Even so there is still a rather sober­ing mo­ment later in the evening when we are all asked not to broad­cast or pub­lish any in­for­ma­tion in the event of an in­ci­dent un­til

its true ex­tent can be re­li­ably as­cer­tained. And we all know what is be­ing al­luded to here. Even if he doesn’t go at ten tenths, this is a se­ri­ous and se­ri­ously dan­ger­ous un­der­tak­ing and while no-one dis­cusses it, every­one knows it.

The fol­low­ing morn­ing we as­sem­ble at the T13 gate, but Bern­hard is nowhere to be seen. I ask team prin­ci­pal An­dreas Seidl where he is. “Prepar­ing him­self,” he replies.

Up close the 919 Evo looks for­mi­da­ble. It’s quite small but the aero­dy­namic mod­i­fi­ca­tions and the dele­tion of its re­dun­dant head­lights make it look like some sight­less crea­ture from a dystopian fu­ture. This is ac­tu­ally the chas­sis that re­tired from the lead at Le Mans last year, with only four hours of the race left to run.

Soon Bern­hard ap­pears from the in­nards of a truck, trim and com­pact in his 919 Evo over­alls, his brow and jaw firmly set. He means busi­ness.

The track opens at 8:00am and there­after ev­ery sec­ond will count. It’s al­ready warm and get­ting warmer, and Porsche’s cal­cu­la­tions sug­gest that by 9:30am the track tem­per­a­ture will shift the Miche­lin qual­i­fy­ing slicks out of their peak op­er­at­ing range. Given that Timo must come in af­ter ev­ery lap, change tyres and fid­dle with the set-up, time is very short.

He goes out and does an ex­ploratory run. I watch from the Pflanz­garten where he passes me at ridicu­lous speeds, but he’s not try­ing at all. The lap is around 6min 40sec, not that much faster than a GT2 RS.

So new slicks go on and he has another go. This time he crosses the line af­ter just 5min 31sec and all our jaws fall to the floor as one. He’s not just beaten the record, he’s smashed it into a bil­lion pieces. I ap­proach Porsche Rac­ing PR chief Hol­ger Eck­hardt to con­grat­u­late him, but he says, “No, no. He’s still warm­ing up.”

The next run is no warm up. Timo is weav­ing fu­ri­ously even in pit lane as he drives the wrong way around the cir­cuit for a kilome­tre, just so he can get a good run up. He flashes past, dis­ap­pears off in the Eifel moun­tains and si­lence de­scends.

Seidl stands ner­vously by the tim­ing screen. This project has been his baby ever since Porsche quit en­durance rac­ing at the end of last year, and what­ever else the 919 Evo does, he knows what we know: this is the big one.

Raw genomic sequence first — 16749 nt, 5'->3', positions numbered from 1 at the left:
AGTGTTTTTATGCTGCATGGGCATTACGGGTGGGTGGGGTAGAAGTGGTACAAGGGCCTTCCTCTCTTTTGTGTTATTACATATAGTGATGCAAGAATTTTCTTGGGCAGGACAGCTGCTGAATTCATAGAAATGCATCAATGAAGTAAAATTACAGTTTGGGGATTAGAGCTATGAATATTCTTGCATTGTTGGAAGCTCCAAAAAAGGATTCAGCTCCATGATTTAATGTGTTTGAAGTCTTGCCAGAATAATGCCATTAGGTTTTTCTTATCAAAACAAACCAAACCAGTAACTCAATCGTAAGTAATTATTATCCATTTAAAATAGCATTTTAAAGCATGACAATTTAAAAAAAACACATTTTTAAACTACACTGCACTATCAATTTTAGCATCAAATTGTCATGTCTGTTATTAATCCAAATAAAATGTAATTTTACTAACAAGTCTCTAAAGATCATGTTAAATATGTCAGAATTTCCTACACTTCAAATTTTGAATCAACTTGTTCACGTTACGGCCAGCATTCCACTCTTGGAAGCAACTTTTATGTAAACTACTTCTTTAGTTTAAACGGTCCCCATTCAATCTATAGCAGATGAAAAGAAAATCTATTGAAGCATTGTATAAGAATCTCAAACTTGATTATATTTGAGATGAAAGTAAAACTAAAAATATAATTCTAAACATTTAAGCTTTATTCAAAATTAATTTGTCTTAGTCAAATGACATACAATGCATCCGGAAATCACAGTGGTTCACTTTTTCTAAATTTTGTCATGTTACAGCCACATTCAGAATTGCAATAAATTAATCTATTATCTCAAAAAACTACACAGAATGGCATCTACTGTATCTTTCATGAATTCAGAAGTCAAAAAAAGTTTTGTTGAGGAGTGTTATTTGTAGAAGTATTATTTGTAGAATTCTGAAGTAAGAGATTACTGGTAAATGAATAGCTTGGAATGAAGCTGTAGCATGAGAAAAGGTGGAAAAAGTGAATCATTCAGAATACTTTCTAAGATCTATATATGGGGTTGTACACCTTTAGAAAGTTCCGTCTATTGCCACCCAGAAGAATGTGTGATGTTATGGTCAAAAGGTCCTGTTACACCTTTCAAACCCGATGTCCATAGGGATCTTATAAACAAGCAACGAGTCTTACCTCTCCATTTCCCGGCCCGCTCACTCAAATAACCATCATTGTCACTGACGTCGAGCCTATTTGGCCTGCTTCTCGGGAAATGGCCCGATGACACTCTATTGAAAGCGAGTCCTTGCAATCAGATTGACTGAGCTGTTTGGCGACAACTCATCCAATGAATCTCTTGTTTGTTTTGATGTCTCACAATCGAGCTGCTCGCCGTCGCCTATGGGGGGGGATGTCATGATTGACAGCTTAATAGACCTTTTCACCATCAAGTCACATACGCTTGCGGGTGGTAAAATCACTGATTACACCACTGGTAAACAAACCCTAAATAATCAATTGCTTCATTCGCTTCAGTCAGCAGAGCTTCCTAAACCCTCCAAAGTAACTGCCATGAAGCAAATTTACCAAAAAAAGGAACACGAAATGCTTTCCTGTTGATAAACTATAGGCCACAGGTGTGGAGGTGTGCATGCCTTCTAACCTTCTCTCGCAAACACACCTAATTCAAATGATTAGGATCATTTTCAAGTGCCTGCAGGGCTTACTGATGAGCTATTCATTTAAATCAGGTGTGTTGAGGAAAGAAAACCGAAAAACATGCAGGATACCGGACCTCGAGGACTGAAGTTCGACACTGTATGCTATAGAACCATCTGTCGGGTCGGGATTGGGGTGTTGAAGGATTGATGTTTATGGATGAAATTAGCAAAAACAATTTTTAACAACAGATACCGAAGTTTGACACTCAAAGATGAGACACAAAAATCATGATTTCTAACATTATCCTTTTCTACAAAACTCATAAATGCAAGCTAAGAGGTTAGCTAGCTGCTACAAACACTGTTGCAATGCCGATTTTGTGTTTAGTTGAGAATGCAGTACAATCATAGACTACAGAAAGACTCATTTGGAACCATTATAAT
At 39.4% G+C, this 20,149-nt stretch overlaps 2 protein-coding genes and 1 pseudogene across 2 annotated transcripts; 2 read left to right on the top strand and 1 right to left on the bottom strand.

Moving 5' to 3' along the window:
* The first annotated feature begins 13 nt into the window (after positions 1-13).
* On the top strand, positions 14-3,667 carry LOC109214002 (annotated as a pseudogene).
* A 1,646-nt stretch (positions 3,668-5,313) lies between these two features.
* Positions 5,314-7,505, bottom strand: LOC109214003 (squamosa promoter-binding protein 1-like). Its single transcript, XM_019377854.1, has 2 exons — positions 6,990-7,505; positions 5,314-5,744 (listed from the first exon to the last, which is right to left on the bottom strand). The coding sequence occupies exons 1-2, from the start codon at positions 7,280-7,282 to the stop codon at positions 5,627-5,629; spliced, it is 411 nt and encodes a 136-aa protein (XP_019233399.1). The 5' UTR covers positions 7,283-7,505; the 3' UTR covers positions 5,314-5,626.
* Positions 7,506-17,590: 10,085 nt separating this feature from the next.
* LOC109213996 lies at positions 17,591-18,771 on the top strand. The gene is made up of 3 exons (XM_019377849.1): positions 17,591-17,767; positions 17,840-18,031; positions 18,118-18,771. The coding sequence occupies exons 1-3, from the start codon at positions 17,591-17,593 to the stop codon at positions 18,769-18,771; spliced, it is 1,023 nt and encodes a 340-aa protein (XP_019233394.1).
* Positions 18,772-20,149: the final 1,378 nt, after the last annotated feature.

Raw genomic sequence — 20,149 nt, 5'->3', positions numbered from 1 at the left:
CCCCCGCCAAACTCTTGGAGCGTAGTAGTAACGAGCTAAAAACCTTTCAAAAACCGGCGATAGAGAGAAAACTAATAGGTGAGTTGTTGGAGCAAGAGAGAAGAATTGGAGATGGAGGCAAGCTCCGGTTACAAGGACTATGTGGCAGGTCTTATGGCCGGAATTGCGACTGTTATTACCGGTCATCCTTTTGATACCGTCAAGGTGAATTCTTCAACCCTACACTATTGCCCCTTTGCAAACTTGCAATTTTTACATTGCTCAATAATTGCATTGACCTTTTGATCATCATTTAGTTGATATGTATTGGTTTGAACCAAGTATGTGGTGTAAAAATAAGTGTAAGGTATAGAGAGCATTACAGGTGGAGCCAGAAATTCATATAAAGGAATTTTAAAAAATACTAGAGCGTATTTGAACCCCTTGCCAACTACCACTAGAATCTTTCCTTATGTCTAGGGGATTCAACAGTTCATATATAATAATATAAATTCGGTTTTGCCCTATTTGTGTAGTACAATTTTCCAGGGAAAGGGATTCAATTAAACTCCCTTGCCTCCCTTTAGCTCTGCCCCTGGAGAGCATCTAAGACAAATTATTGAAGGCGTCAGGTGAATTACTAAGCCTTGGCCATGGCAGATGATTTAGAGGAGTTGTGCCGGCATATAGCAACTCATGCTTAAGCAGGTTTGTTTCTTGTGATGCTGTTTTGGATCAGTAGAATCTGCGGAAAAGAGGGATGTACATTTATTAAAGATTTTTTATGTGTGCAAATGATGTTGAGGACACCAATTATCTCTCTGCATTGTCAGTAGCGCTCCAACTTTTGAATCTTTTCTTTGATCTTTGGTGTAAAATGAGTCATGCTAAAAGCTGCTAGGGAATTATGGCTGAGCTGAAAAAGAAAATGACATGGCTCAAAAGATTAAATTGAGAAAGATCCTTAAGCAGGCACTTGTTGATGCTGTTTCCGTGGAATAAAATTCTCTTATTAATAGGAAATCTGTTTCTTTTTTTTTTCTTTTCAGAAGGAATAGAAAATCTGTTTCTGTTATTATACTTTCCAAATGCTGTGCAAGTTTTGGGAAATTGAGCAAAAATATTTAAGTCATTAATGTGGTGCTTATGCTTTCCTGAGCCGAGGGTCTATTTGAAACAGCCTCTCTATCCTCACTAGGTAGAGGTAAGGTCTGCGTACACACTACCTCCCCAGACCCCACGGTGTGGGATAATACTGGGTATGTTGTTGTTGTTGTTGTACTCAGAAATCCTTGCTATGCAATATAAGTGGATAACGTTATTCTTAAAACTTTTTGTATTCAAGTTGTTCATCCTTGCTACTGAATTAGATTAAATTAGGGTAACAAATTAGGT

Timo re­turns car­ry­ing barely be­liev­able speed into the last turn and blasts across the line. He’s done a 5min 24sec lap and at last the ten­sion dis­si­pates. It turns out the tar­get was to take a full minute off Bellof’s race record lap. Bern­hard climbs out of the car; the job is done.

Or maybe not. A few min­utes later he re­turns, tyres are out of their blan­kets and he’s be­ing strapped back in. For all his in­ten­tions to not push too hard, the racer’s in­stinct has pre­vailed. He’s go­ing to put it all on the line. Within a minute he’s gone again.

The wait is ag­o­nis­ing, but soon we can hear the ugly blare of the 919’s en­gine as the car hur­tles down the straight. Al­most im­me­di­ately he’s with us, slith­er­ing across the kerbs and over the line to record a lap of 5min 19.546sec. The place erupts. There is laugh­ter and there are tears. More than any­thing there is re­lief, not just at a mis­sion ac­com­plished in which the team did some­thing no-one else had ever come close to achiev­ing be­fore, but more at the knowl­edge that car and driver were still in one piece.

And then the data gets crunched. The car’s av­er­age – av­er­age – speed over that lap was 233.9km/h. It turned into the crest at Sch­we­denkreuz at 322km/h, and blasted down the straight at 369km/h. Per­haps most be­wil­der­ing of all for those who know their way around this place, Bern­hard hit the com­pres­sion at the bot­tom of the Fox­hole at 328km/h and never even thought of lift­ing.

I’d like to say now that it will take a lit­tle time for me to get my head around such num­bers so as bet­ter to ap­pre­ci­ate what Porsche and Bern­hard achieved that day. But the truth is I never will. Fact is, the harder I think about it, the more in­cred­i­ble it be­comes. Had I not been there my­self I might even have strug­gled to be­lieve it. But I was, and the mem­ory will be with me for the rest of my days.